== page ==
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Arabian Nights | reviews, news & interviews

Arabian Nights

Arabian Nights

Miguel Gomes's voluminous three-part opus laments Portugal's plight via Scheherazade

Telling tales: Scheherazade (Christa Alfaiate) and the Grand Vizier (Américo Silva)O Som e a Furia

Early in the first part of his sprawling metafictional docu-whatsit Arabian Nights, the director Miguel Gomes is reflected in a café window as he flees his crew for conceiving the absurdly overambitious project he’s set up. It was "the dumbest idea", he says in voiceover, to think “I could make a fine film of wonderful, seductive stories while following Portugal’s miserable situation for a year.” To reconcile militancy and escapism, he goes on: “That is betrayal. Disengagement. Dandyism.”

For this crime against cinema, Gomes (pictured center, below), his sound man (boom in hand), and a woman assistant are buried up to their heads in sand, as if about to be executed. Yet, like Scheherazade, weaver of the stories of The One Thousand and One Nights, their death sentence is revoked because Costa agreed to tell an “awe-inspiring story…about voluptuous Scheherazade of ancient Bagdad”. In the six-hour pantechnicon that follows, he unfolds a series of dramatised or semi-dramatised anecdotes culled from the 2013-14 period of Portugal’s four-year economic crisis, which he attributes to “economic austerity executed by a socially unjust government”.

Arabian NightsGomes’s follow-up to Tabu, his regretful 2012 anti-colonial drama about Portuguese white mischief in Africa, amounts to not one “fine film” but three baggy films comprising a concatenation of filmlets, many of them true hard-luck stories performed by non-professionals. After playing the festival circuit, they have been released in the UK on the last three Fridays: Volume 1, The Restless One (125 minutes, 22 April); Volume 2, The Desolate One (131 minutes, 29 April); Volume 3, The Enchanted One (125 minutes, 6 May).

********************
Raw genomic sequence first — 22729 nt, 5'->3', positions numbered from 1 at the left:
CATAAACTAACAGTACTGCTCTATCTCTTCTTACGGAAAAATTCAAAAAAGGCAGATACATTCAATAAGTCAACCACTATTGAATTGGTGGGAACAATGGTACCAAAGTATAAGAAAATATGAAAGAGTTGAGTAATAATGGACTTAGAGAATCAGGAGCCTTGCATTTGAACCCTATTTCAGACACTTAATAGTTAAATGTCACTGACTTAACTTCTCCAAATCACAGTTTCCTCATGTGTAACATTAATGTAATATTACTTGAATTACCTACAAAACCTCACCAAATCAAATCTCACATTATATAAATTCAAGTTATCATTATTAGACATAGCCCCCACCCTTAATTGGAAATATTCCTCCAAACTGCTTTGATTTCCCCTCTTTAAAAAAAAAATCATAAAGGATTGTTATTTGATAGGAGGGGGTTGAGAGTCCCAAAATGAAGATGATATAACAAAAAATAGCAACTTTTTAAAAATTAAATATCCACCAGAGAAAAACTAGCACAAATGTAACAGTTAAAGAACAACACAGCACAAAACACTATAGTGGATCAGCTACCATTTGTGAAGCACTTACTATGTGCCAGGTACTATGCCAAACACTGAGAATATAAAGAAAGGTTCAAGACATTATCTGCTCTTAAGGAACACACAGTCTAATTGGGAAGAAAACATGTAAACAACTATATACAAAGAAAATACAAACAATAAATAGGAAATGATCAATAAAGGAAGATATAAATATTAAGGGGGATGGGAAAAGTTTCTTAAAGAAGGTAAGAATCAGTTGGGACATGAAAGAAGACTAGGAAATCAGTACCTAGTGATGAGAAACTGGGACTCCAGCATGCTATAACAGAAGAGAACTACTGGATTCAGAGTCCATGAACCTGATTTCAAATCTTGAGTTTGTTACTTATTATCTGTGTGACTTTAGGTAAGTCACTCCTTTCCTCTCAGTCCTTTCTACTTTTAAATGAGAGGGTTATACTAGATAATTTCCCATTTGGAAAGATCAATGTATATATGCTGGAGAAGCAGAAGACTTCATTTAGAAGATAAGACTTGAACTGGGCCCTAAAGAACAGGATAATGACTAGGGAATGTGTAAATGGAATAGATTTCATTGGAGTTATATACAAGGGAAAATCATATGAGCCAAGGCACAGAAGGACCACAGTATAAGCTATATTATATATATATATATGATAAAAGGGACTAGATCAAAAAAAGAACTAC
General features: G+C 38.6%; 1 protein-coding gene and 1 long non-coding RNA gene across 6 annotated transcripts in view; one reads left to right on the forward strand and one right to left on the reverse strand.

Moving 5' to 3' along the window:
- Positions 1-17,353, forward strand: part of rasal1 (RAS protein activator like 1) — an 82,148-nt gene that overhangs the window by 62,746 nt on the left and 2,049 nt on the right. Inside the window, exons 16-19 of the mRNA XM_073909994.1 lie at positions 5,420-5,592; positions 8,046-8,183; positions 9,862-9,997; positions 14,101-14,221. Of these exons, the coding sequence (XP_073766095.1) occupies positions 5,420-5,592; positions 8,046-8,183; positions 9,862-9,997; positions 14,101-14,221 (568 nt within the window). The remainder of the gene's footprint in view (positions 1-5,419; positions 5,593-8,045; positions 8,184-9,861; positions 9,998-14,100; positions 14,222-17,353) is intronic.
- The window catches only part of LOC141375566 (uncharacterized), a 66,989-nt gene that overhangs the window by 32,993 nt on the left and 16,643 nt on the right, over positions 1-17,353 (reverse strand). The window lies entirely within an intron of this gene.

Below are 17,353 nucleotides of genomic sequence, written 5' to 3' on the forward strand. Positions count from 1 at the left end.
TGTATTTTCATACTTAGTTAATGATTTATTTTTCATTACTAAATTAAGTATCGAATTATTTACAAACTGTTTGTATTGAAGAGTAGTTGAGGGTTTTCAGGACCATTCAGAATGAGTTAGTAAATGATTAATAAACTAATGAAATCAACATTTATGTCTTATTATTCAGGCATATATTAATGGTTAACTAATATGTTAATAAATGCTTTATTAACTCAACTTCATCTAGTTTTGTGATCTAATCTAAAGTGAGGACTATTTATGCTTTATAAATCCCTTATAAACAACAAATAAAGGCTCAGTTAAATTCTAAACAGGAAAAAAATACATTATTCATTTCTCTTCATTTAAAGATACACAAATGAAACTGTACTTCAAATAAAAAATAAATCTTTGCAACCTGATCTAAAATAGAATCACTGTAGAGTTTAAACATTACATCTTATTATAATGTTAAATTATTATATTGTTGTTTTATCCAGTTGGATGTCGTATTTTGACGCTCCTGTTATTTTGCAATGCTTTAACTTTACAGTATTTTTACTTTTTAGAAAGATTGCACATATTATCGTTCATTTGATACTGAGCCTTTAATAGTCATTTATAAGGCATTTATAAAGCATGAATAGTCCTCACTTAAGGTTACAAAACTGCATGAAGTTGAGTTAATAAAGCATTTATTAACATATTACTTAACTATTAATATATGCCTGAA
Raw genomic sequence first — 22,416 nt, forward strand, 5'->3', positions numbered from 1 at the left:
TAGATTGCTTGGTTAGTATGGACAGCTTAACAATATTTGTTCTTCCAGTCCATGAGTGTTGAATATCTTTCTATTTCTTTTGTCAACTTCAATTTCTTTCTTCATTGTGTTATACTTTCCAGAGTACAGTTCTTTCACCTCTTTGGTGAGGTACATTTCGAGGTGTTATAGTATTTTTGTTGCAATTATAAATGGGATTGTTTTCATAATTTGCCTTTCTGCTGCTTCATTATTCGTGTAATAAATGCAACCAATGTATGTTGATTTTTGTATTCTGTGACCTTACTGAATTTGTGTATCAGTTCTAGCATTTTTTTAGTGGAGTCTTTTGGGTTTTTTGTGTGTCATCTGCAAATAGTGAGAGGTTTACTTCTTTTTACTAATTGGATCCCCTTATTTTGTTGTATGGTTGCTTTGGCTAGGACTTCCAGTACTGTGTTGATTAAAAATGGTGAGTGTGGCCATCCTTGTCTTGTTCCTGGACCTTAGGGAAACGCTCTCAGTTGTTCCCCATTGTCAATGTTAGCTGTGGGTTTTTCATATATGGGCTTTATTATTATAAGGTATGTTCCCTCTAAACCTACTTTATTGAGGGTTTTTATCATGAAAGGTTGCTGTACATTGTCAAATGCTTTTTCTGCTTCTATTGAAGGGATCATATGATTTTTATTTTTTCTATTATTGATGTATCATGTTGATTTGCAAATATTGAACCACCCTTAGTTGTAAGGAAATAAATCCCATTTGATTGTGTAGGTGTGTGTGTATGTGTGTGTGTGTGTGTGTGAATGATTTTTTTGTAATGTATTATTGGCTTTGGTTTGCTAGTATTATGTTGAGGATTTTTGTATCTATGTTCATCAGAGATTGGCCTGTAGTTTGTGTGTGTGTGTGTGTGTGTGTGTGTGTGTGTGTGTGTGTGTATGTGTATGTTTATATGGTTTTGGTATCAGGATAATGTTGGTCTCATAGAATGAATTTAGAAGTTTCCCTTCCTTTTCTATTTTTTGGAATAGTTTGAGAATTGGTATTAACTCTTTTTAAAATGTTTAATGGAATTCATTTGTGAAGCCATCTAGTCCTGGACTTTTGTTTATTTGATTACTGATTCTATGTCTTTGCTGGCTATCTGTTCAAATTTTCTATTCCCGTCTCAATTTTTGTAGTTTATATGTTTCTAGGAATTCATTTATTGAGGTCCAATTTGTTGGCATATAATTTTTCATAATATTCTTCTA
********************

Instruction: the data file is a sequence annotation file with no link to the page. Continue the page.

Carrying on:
A title announces at the beginning of each film that it borrows only the structure of the Arabian Nights. Scheherazade does narrate and appear in the film, however, most effectively in the lyrical first part of The Enchanted One. She flees her husband, the murderous king Shahryar, to go adventuring, but rejects a tactless blond stud (Carloto Cotta with Alfaiate pictured below), who has fathered 200 children on an island, sleeps next to but denies sex to a gentle thief, and spurns a cavorting genie whose owner's lamp she casts into the sea – an acknowledgment that she and Portugal must face new realities. When she consults with her father the Vizier on top of a Ferris wheel, he reminds her of the validity of her stories and the role they play in uniting people. He also reassures her that a time may come when a tyranny will not prevail, and that she is a survivor who must be “as cunning and agile as a fox” when she takes her rightful place with her husband again.

Arabian NightsAs she does so – gorgeously tracked by the camera in silhouette against an orange dusk – she introduces the final episode, a poetic, moving documentary piece (especially dear to Gomes) about poor working-class Lisbon men who follow a local tradition of trapping and training chaffinches to compete against each other to see which can trill the most songs. In both its sweetness and its illegality, the chaffinch-fanciers’ serious sport symbolically defies the draconian measures that financially hammered the majority of Portugal’s people.

I’ve mentioned the third film first because it’s the most beautiful and the one that most successfully melds the mythological with the real. It also brings home how effectively Gomes’s thoughtful casting of actors in multiple roles emphasizes the humanitarian over the ideological is his approach to his country’s people and their problems.